Flood-Prone Areas Assessment Using Linear Binary Classifiers based on Morphological Indices

download Flood-Prone Areas Assessment Using Linear Binary Classifiers based on Morphological Indices

of 20

  • date post

    19-Aug-2014
  • Category

    Engineering

  • view

    84
  • download

    19

Embed Size (px)

description

Talk given during the ASCE-ICVRAM-ISUMA Meeting 2014, at theInstitute for Risk and Uncertainty, University of Liverpool, 13-16 July 2014

Transcript of Flood-Prone Areas Assessment Using Linear Binary Classifiers based on Morphological Indices

  • 1/18 ASCE-ICVRAM-ISUMA 2014 Ins'tute for Risk and Uncertainty, University of Liverpool, 13-16 July 2014 Salvatore Manfreda*, Caterina Samela, Aurelia Sole, and Mauro Fiorentino Universit degli Studi della Basilicata * salvatore.manfreda@unibas.it Flood-Prone Areas Assessment Using Linear Binary Classifiers based on Morphological Indices
  • 2/18 ASCE-ICVRAM-ISUMA 2014 Ins'tute for Risk and Uncertainty, University of Liverpool, 13-16 July 2014 Flood Exposure at the Global Scale Flooding is evident in more than 1/3 of the worlds land area, in which some 82% of the worlds population resides. Dilley et al. (2005)
  • 3/18 ASCE-ICVRAM-ISUMA 2014 Ins'tute for Risk and Uncertainty, University of Liverpool, 13-16 July 2014 Flood Monitoring Rela'vely poor density of gauging sta'ons in some regions, such as South America, Asia and Africa. Herold and Mouton (HESSD, 2011)
  • 4/18 ASCE-ICVRAM-ISUMA 2014 Ins'tute for Risk and Uncertainty, University of Liverpool, 13-16 July 2014 River basin morphology intrinsically contains an extraordinary amount of informa'on on ood-driven erosion and deposi'onal phenomena, cons'tu'ng a useful indicator of the ood exposure of a given area (e.g. Arnaud-FasseTa et al., 2009; Tucker et al., 2001; Tucker and Whipple, 2002) Geomorphic Approaches Flood Plain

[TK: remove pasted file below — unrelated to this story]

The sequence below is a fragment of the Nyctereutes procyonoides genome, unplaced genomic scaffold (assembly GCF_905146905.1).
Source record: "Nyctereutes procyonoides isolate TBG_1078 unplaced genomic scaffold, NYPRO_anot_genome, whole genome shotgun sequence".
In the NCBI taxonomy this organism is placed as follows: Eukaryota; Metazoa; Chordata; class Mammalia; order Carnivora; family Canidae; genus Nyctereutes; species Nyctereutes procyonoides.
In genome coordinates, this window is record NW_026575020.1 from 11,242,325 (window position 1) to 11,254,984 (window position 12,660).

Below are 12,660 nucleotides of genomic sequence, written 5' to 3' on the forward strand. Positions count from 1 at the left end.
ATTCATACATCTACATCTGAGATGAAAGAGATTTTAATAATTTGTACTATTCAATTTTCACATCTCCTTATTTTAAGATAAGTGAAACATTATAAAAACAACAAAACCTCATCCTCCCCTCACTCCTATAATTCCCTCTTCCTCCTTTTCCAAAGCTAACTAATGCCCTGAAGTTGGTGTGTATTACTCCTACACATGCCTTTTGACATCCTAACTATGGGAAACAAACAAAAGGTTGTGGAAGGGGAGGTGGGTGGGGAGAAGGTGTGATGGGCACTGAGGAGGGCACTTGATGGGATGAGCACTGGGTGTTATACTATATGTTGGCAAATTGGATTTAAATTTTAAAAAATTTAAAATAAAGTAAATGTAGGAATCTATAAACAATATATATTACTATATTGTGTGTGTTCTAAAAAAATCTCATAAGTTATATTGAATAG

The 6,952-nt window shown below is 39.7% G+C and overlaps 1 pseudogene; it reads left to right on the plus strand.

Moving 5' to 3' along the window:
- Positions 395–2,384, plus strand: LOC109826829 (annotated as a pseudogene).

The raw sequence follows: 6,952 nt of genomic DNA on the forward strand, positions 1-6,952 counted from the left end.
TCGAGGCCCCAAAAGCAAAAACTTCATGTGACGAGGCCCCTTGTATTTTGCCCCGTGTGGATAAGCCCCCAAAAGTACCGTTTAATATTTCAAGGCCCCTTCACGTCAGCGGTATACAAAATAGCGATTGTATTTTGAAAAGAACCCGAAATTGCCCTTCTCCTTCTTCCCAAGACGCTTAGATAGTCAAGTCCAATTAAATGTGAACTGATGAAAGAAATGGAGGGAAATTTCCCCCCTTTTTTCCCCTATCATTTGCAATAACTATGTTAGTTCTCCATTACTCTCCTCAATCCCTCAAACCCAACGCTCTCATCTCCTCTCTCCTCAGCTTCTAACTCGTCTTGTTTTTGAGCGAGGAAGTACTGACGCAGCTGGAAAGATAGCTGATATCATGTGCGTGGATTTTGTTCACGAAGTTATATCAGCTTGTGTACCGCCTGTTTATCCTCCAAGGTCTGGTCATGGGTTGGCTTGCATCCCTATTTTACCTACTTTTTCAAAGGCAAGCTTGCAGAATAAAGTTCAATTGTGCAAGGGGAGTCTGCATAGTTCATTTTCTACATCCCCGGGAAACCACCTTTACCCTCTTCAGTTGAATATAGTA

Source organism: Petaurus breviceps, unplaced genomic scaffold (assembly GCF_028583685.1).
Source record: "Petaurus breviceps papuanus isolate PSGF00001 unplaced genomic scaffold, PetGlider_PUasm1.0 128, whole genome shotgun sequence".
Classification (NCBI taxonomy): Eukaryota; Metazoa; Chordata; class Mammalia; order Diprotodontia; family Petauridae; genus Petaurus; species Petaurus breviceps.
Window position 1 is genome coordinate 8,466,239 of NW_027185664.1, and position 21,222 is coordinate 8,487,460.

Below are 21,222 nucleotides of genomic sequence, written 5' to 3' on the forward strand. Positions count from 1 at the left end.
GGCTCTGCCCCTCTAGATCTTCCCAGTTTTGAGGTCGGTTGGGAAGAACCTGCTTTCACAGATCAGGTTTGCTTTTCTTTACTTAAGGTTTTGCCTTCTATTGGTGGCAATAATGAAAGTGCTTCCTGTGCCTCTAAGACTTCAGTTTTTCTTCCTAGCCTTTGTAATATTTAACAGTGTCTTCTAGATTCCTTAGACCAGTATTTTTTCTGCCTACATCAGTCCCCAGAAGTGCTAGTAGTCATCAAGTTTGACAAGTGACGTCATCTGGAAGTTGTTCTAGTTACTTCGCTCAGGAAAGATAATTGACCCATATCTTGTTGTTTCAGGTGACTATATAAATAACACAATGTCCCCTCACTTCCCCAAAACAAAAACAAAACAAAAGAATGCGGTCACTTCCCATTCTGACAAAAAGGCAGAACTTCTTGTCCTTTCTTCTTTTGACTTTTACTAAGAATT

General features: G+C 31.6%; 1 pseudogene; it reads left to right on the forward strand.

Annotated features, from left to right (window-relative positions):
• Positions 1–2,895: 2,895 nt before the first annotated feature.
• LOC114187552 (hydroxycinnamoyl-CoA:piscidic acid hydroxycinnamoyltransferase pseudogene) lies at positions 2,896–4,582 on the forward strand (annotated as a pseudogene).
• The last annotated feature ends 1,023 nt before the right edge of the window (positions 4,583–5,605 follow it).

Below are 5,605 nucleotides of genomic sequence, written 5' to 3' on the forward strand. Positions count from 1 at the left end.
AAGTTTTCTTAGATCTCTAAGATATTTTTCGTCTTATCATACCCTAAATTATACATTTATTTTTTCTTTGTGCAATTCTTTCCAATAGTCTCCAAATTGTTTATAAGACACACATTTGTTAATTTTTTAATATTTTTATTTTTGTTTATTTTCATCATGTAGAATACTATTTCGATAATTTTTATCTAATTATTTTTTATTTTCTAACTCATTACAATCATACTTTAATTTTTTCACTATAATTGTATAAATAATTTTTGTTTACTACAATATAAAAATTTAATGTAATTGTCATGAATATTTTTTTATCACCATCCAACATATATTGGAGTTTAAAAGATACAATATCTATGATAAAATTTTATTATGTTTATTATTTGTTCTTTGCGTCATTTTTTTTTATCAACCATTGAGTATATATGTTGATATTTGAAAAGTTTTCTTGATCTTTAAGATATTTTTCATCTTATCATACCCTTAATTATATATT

• 5/18 ASCE-ICVRAM-ISUMA 2014 Ins'tute for Risk and Uncertainty, University of Liverpool, 13-16 July 2014 Digital Elevation Models The advent of new technologies to measure topographic surface elevation (e.g., GPS, SAR, SAR interferometry, and laser altimetry) has given a strong impulse to the development of geomorphic approaches for valley bottoms identification using Digital Elevation Models (DEMs). Digital terrain model obtained through interferometric data gathered by the space shuTle campaign by NASA with a cell-size of 90m. (CGIAR-CSI: hTp://srtm.csi.cgiar.org/) ASTER GDEM 30m available from June 2009 (h=p://asterweb.jpl.nasa.gov/gdem.asp )
  • 6/18 ASCE-ICVRAM-ISUMA 2014 Ins'tute for Risk and Uncertainty, University of Liverpool, 13-16 July 2014 Research Questions i)What are the most significant geomorphological features for the delineation of flood prone areas? ii)Is it possible to define a simplified approach for the delineation of flood prone areas starting from DEMs? iii)Is it possible to use such procedure to map the flood exposure over large scale?
  • 7/18 ASCE-ICVRAM-ISUMA 2014 Ins'tute for Risk and Uncertainty, University of Liverpool, 13-16 July 2014 Some Definitions FALSE POSITIVE FALSE NEGATIVE
  • 8/18 ASCE-ICVRAM-ISUMA 2014 Ins'tute for Risk and Uncertainty, University of Liverpool, 13-16 July 2014 Accuracy, sensitivity, specificity sensitivity (rtp) = true positive fraction = 1 false negative fraction = TP / (TP + FN) specificity (rtn) = true negative fraction = 1 false positive fraction = TN / (TN + FP) accuracy = (TP + TN) / (TP + TN + FP + FN)
  • 9/18 ASCE-ICVRAM-ISUMA 2014 Ins'tute for Risk and Uncertainty, University of Liverpool, 13-16 July 2014 The linear binary classifiers: Single Features The linear binary classifiers identifies areas subject to the flooding hazard using five single morphologic features and : 1. the contributing area, As [m2]; 2. the surface curvature, 2H [-]; 3. the local slope, S [-]; 4. the distance of each cell from the nearest stream, D [m]; 5. the relative elevation to the nearest stream, H [m].